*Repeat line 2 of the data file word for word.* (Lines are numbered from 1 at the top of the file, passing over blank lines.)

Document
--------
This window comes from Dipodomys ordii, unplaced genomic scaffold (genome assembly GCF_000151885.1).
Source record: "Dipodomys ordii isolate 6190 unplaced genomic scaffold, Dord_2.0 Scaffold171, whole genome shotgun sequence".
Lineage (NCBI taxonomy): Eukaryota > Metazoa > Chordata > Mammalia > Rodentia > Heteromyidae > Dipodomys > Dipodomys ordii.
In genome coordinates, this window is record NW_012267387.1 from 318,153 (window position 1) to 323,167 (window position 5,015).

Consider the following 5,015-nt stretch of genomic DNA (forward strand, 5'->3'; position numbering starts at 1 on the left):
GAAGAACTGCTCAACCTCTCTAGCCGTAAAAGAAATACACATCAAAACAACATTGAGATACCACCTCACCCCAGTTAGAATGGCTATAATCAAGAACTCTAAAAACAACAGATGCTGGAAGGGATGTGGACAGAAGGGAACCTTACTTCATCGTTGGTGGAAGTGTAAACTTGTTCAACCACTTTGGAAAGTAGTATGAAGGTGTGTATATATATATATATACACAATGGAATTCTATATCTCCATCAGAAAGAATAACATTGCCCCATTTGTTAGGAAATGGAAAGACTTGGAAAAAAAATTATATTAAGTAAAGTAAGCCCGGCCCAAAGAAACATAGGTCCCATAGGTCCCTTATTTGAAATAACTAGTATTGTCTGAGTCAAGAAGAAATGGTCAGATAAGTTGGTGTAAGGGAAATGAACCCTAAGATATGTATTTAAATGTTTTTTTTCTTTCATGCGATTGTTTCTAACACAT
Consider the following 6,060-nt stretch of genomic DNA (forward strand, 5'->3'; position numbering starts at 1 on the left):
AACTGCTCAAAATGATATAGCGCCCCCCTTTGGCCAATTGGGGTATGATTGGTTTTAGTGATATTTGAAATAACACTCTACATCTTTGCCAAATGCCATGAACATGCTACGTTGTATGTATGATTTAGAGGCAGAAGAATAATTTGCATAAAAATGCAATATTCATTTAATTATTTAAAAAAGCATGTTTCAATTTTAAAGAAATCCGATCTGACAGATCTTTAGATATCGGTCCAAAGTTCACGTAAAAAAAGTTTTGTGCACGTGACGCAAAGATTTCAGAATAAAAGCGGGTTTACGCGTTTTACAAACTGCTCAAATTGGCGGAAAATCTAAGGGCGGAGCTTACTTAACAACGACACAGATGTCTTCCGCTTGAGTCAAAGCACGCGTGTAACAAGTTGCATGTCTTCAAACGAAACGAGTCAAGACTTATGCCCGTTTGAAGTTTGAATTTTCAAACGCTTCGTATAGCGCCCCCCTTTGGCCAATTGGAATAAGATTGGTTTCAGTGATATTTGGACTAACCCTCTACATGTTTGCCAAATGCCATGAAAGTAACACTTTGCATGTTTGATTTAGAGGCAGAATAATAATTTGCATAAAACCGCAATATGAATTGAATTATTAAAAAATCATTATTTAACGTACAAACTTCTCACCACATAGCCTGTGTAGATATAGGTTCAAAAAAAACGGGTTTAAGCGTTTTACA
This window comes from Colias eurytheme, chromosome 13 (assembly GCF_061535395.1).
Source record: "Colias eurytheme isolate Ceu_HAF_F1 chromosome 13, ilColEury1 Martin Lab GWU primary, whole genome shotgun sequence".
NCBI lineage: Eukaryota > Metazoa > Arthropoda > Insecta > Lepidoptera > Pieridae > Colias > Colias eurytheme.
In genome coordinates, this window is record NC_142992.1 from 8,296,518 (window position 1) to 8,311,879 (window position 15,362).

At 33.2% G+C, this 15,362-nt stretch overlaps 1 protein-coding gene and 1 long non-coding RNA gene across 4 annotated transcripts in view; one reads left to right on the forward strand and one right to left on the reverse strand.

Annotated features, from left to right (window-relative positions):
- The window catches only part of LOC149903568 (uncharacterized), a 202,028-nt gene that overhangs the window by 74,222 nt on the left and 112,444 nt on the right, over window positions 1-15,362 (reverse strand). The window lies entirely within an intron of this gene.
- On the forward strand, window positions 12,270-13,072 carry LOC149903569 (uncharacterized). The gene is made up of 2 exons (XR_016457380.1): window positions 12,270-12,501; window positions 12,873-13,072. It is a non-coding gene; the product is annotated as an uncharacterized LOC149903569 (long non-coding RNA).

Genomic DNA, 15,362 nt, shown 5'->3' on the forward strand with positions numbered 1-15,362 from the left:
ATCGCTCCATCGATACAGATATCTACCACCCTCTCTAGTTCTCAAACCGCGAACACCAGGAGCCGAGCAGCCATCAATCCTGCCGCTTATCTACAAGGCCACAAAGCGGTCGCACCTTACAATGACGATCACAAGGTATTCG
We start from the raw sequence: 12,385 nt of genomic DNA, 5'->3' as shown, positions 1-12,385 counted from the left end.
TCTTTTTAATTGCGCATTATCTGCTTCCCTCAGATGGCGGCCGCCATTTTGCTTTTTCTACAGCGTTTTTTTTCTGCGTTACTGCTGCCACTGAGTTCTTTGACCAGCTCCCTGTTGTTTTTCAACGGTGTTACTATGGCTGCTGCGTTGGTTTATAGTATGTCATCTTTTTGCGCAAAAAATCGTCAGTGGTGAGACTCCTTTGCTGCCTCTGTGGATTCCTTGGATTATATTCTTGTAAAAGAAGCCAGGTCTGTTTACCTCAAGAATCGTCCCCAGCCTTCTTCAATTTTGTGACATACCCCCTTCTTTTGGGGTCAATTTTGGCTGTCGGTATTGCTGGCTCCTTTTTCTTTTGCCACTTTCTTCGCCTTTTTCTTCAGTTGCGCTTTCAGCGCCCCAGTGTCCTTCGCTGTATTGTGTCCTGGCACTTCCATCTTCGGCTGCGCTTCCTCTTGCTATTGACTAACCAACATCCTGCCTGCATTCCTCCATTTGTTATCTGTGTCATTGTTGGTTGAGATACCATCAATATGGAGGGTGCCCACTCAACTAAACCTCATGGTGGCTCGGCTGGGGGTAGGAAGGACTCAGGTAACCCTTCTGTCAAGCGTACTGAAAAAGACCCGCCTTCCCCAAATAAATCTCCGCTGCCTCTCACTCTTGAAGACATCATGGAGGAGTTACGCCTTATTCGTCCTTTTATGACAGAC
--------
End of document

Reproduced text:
Source record: "Dipodomys ordii isolate 6190 unplaced genomic scaffold, Dord_2.0 Scaffold171, whole genome shotgun sequence".